1. Should have a
hadoop user that can access all cluster nodes with SSH keys without a password.
2. The path of your Hadoop installation should be in
/home/hadoop/hadoop. If it is not, adjust the path in the examples accordingly.
jps on each of the nodes to confirm that HDFS and YARN are running. If they are not, start the services with:
This guide is written for a non-root user. Commands that require elevated privileges are prefixed with
Download and Install Spark Binaries
Spark binaries are available from the Apache Spark download page. Adjust each command below to match the correct version number.
1. Get the download URL from the Spark download page, download it, and uncompress it.
For Spark 2.2.0 with Hadoop 2.7 or later, log on node-master as the hadoop user, and run:
cd /home/hadoop wget https://d3kbcqa49mib13.cloudfront.net/spark-2.2.0-bin-hadoop2.7.tgz tar -xvf spark-2.2.0-bin-hadoop2.7.tgz mv spark-2.2.0-bin-hadoop2.7 spark
2. Add the Spark binaries directory to your PATH. Edit /home/hadoop/.profile and add the following line:
For Debian/Ubuntu systems:
For RedHat/Fedora/CentOS systems:
/home/hadoop/.profile pathmunge /home/hadoop/spark/bin
Integrate Spark with YARN
To communicate with the YARN Resource Manager, Spark needs to be aware of your Hadoop configuration. This is done via the HADOOP_CONF_DIR environment variable. The SPARK_HOME variable is not mandatory, but is useful when submitting Spark jobs from the command line.
1. Edit the hadoop user profile /home/hadoop/.profile and add the following lines:
/home/hadoop/.profile export HADOOP_CONF_DIR=/home/hadoop/hadoop/etc/hadoop export SPARK_HOME=/home/hadoop/spark export LD_LIBRARY_PATH=/home/hadoop/hadoop/lib/native:$LD_LIBRARY_PATH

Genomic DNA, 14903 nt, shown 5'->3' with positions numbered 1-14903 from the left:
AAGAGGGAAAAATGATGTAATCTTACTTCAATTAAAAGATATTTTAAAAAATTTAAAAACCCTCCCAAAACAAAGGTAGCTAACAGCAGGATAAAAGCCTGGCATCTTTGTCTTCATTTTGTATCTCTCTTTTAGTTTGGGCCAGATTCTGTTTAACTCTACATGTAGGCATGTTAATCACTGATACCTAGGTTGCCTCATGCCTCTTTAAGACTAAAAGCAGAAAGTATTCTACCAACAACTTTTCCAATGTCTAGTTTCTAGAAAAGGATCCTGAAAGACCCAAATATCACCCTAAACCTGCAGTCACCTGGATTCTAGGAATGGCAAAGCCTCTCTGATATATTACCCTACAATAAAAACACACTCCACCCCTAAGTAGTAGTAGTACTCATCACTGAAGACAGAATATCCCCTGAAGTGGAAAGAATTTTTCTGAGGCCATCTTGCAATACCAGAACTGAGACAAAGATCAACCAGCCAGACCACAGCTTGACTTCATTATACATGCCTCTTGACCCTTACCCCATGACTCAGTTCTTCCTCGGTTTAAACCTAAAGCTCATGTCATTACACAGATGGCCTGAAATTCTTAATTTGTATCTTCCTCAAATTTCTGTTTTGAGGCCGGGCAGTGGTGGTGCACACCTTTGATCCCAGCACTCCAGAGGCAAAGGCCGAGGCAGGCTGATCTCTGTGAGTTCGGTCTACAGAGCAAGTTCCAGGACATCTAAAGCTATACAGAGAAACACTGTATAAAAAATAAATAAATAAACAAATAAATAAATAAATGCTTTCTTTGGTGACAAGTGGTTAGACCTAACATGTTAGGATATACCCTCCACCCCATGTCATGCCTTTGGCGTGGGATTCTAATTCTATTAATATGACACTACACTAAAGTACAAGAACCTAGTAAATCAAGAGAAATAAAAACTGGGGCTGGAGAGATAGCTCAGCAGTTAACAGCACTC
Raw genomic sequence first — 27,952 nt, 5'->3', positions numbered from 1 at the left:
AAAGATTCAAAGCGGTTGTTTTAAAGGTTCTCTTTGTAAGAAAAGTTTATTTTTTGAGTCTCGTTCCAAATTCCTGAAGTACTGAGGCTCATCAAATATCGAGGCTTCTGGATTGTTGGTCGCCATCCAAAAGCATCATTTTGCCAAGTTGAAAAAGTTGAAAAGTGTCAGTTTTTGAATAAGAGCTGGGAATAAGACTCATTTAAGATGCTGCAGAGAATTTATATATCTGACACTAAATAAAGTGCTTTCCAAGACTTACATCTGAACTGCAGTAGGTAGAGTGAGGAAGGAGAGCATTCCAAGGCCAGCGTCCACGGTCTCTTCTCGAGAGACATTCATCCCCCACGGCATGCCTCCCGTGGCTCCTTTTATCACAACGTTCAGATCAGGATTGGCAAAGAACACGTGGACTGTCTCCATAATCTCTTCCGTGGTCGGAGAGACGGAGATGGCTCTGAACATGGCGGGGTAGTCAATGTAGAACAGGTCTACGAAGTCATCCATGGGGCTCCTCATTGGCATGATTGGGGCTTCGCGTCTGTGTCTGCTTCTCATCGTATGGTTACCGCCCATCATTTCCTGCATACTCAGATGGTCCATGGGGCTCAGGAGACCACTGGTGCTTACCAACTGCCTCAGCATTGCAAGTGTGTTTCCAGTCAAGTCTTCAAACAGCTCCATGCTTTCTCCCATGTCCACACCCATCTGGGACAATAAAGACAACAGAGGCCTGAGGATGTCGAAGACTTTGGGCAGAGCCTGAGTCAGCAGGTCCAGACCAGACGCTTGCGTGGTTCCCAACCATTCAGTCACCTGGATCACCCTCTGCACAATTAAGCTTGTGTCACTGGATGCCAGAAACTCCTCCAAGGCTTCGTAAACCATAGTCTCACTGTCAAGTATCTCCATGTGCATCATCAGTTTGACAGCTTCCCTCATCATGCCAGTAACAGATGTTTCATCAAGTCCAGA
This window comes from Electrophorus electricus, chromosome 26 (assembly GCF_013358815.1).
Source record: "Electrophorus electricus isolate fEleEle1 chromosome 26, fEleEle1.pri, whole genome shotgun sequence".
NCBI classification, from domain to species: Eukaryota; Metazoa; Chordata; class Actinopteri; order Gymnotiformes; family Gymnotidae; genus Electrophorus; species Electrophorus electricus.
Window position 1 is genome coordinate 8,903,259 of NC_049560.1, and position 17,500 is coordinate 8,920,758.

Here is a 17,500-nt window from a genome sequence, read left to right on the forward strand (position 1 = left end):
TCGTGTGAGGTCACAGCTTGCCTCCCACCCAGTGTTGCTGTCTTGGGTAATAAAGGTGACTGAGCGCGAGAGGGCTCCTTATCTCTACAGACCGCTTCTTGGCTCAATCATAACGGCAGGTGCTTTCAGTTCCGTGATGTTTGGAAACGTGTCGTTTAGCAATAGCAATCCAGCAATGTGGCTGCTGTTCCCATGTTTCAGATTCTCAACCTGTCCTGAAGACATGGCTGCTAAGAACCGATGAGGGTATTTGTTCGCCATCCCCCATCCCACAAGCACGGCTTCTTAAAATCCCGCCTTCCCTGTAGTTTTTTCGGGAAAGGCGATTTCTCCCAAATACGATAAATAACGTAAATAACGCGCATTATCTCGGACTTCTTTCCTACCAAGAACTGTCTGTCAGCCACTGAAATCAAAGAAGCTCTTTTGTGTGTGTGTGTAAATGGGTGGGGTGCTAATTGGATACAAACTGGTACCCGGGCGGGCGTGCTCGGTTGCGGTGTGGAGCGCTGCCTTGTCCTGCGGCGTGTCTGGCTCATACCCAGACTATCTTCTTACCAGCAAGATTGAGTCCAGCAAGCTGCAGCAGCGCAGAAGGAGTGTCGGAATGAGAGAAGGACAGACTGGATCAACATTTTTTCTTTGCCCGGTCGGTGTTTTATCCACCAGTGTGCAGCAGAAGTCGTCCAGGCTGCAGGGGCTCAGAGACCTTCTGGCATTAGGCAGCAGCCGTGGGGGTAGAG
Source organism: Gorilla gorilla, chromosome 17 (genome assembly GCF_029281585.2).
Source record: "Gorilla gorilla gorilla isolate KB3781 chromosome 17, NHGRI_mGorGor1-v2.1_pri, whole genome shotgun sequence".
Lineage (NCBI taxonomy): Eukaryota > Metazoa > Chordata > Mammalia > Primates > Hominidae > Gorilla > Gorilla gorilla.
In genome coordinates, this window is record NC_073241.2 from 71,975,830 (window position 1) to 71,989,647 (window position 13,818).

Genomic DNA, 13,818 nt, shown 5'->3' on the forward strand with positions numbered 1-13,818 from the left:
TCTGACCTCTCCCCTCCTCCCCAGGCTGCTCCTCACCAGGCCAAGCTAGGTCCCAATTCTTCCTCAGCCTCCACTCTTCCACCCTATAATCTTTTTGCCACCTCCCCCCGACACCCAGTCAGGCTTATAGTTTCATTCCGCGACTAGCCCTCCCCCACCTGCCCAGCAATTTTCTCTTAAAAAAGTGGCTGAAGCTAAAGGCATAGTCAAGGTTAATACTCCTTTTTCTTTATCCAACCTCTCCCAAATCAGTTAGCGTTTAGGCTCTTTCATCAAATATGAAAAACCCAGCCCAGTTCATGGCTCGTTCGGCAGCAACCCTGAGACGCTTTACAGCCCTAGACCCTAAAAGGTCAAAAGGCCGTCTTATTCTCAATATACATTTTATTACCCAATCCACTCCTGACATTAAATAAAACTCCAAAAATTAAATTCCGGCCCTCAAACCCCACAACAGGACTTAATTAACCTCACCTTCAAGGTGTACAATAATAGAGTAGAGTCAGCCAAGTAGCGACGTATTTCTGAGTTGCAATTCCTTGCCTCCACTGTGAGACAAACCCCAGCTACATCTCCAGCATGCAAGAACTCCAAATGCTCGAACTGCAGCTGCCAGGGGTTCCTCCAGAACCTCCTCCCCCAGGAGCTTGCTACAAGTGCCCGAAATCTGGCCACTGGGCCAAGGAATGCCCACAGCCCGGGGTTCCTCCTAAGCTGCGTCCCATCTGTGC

2. Restart your session by logging out and logging in again.
3. Rename the spark default template config file:
mv $SPARK_HOME/conf/spark-defaults.conf.template $SPARK_HOME/conf/spark-defaults.conf
4. Edit $SPARK_HOME/conf/spark-defaults.conf and set spark.master to yarn:
$SPARK_HOME/conf/spark-defaults.conf spark.master yarn
Spark is now ready to interact with your YARN cluster.
Understand Client and Cluster-Mode
Spark jobs can run on YARN in two modes: cluster mode and client mode. Understanding the difference between the two modes is important for choosing an appropriate memory allocation configuration, and to submit jobs as expected.
A Spark job consists of two parts: Spark Executors that run the actual tasks, and a Spark Driver that schedules the Executors.
Cluster mode: everything runs inside the cluster. You can start a job from your laptop and the job will continue running even if you close your computer. In this mode, the Spark Driver is encapsulated inside the YARN Application Master.